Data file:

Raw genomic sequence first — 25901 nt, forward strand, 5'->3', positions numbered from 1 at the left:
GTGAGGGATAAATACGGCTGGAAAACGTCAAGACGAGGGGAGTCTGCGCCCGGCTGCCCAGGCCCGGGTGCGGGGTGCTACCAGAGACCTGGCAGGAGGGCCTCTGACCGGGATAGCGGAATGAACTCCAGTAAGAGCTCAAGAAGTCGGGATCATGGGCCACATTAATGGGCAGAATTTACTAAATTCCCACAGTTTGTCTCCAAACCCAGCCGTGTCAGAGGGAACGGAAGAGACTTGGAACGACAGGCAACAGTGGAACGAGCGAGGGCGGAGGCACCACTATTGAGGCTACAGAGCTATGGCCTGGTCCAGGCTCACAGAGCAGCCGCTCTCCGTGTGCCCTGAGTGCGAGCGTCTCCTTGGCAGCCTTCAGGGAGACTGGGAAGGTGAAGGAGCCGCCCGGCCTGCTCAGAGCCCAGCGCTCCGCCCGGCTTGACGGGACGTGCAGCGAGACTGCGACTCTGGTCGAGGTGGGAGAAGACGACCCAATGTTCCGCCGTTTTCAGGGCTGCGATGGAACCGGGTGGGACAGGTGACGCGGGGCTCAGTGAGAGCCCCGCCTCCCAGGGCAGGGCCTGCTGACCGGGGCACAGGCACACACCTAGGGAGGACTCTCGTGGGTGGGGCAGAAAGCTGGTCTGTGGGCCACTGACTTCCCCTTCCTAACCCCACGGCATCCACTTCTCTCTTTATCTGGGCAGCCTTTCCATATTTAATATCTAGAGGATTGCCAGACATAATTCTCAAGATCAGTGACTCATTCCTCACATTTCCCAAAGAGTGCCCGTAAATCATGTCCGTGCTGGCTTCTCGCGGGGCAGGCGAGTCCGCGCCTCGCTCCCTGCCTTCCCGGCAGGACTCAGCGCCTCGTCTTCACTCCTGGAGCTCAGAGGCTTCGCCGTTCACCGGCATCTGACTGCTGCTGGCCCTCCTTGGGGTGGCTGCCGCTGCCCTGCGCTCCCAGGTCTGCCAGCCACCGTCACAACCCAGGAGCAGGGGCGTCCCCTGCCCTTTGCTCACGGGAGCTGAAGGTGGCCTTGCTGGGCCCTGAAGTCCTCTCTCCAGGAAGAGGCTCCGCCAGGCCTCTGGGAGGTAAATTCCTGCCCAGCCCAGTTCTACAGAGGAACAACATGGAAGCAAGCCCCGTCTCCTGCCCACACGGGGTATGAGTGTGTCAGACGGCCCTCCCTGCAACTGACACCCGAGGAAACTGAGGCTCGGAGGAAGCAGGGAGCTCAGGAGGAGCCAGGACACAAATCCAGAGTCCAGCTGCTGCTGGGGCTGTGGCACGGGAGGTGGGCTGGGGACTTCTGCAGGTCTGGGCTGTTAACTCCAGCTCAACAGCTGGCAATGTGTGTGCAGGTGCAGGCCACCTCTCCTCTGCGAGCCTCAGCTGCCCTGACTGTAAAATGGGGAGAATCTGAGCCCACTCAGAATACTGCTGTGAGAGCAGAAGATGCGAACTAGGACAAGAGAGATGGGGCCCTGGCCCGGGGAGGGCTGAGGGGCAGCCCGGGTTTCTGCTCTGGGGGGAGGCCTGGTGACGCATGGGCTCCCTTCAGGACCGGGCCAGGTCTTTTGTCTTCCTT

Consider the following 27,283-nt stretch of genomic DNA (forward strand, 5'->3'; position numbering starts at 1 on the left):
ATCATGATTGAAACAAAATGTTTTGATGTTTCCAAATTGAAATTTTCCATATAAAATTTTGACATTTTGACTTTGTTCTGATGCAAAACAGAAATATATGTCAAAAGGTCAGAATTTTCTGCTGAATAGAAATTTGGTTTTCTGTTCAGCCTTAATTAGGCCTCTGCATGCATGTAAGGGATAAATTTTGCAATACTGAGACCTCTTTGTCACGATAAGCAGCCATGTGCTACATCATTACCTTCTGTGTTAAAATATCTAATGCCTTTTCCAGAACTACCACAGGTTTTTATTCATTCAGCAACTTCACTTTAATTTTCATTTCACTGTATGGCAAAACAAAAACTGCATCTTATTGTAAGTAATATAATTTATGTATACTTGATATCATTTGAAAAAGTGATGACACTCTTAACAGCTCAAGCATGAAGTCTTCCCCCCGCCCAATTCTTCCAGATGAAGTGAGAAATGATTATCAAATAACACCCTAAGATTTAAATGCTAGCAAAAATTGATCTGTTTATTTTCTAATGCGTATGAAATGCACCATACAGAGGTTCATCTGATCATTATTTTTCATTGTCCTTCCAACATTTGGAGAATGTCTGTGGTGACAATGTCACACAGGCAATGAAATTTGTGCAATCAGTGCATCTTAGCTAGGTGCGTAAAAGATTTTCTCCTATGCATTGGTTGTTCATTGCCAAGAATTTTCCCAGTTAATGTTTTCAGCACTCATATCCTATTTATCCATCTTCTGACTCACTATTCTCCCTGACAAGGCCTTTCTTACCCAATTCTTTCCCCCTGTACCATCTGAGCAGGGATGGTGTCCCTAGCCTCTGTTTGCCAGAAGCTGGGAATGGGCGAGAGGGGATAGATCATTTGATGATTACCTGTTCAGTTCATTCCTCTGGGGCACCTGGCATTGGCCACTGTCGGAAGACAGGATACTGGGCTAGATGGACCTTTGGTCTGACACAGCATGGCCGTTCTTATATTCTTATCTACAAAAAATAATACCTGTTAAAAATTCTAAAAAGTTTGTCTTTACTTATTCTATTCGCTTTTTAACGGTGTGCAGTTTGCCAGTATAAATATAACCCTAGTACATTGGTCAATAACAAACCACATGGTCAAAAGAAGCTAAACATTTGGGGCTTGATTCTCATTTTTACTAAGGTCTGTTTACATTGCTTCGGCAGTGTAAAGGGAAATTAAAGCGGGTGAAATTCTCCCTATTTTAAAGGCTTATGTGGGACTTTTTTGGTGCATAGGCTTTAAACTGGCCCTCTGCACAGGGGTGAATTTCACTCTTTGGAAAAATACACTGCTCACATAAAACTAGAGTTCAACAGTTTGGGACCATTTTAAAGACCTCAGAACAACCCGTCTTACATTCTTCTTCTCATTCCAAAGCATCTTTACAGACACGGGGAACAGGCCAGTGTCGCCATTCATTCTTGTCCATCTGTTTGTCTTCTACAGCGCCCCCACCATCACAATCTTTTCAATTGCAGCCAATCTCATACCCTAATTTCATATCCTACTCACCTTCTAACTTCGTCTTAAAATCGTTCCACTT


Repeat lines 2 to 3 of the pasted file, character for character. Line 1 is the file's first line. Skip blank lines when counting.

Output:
GTGAGGGATAAATACGGCTGGAAAACGTCAAGACGAGGGGAGTCTGCGCCCGGCTGCCCAGGCCCGGGTGCGGGGTGCTACCAGAGACCTGGCAGGAGGGCCTCTGACCGGGATAGCGGAATGAACTCCAGTAAGAGCTCAAGAAGTCGGGATCATGGGCCACATTAATGGGCAGAATTTACTAAATTCCCACAGTTTGTCTCCAAACCCAGCCGTGTCAGAGGGAACGGAAGAGACTTGGAACGACAGGCAACAGTGGAACGAGCGAGGGCGGAGGCACCACTATTGAGGCTACAGAGCTATGGCCTGGTCCAGGCTCACAGAGCAGCCGCTCTCCGTGTGCCCTGAGTGCGAGCGTCTCCTTGGCAGCCTTCAGGGAGACTGGGAAGGTGAAGGAGCCGCCCGGCCTGCTCAGAGCCCAGCGCTCCGCCCGGCTTGACGGGACGTGCAGCGAGACTGCGACTCTGGTCGAGGTGGGAGAAGACGACCCAATGTTCCGCCGTTTTCAGGGCTGCGATGGAACCGGGTGGGACAGGTGACGCGGGGCTCAGTGAGAGCCCCGCCTCCCAGGGCAGGGCCTGCTGACCGGGGCACAGGCACACACCTAGGGAGGACTCTCGTGGGTGGGGCAGAAAGCTGGTCTGTGGGCCACTGACTTCCCCTTCCTAACCCCACGGCATCCACTTCTCTCTTTATCTGGGCAGCCTTTCCATATTTAATATCTAGAGGATTGCCAGACATAATTCTCAAGATCAGTGACTCATTCCTCACATTTCCCAAAGAGTGCCCGTAAATCATGTCCGTGCTGGCTTCTCGCGGGGCAGGCGAGTCCGCGCCTCGCTCCCTGCCTTCCCGGCAGGACTCAGCGCCTCGTCTTCACTCCTGGAGCTCAGAGGCTTCGCCGTTCACCGGCATCTGACTGCTGCTGGCCCTCCTTGGGGTGGCTGCCGCTGCCCTGCGCTCCCAGGTCTGCCAGCCACCGTCACAACCCAGGAGCAGGGGCGTCCCCTGCCCTTTGCTCACGGGAGCTGAAGGTGGCCTTGCTGGGCCCTGAAGTCCTCTCTCCAGGAAGAGGCTCCGCCAGGCCTCTGGGAGGTAAATTCCTGCCCAGCCCAGTTCTACAGAGGAACAACATGGAAGCAAGCCCCGTCTCCTGCCCACACGGGGTATGAGTGTGTCAGACGGCCCTCCCTGCAACTGACACCCGAGGAAACTGAGGCTCGGAGGAAGCAGGGAGCTCAGGAGGAGCCAGGACACAAATCCAGAGTCCAGCTGCTGCTGGGGCTGTGGCACGGGAGGTGGGCTGGGGACTTCTGCAGGTCTGGGCTGTTAACTCCAGCTCAACAGCTGGCAATGTGTGTGCAGGTGCAGGCCACCTCTCCTCTGCGAGCCTCAGCTGCCCTGACTGTAAAATGGGGAGAATCTGAGCCCACTCAGAATACTGCTGTGAGAGCAGAAGATGCGAACTAGGACAAGAGAGATGGGGCCCTGGCCCGGGGAGGGCTGAGGGGCAGCCCGGGTTTCTGCTCTGGGGGGAGGCCTGGTGACGCATGGGCTCCCTTCAGGACCGGGCCAGGTCTTTTGTCTTCCTT

Consider the following 27,283-nt stretch of genomic DNA (forward strand, 5'->3'; position numbering starts at 1 on the left):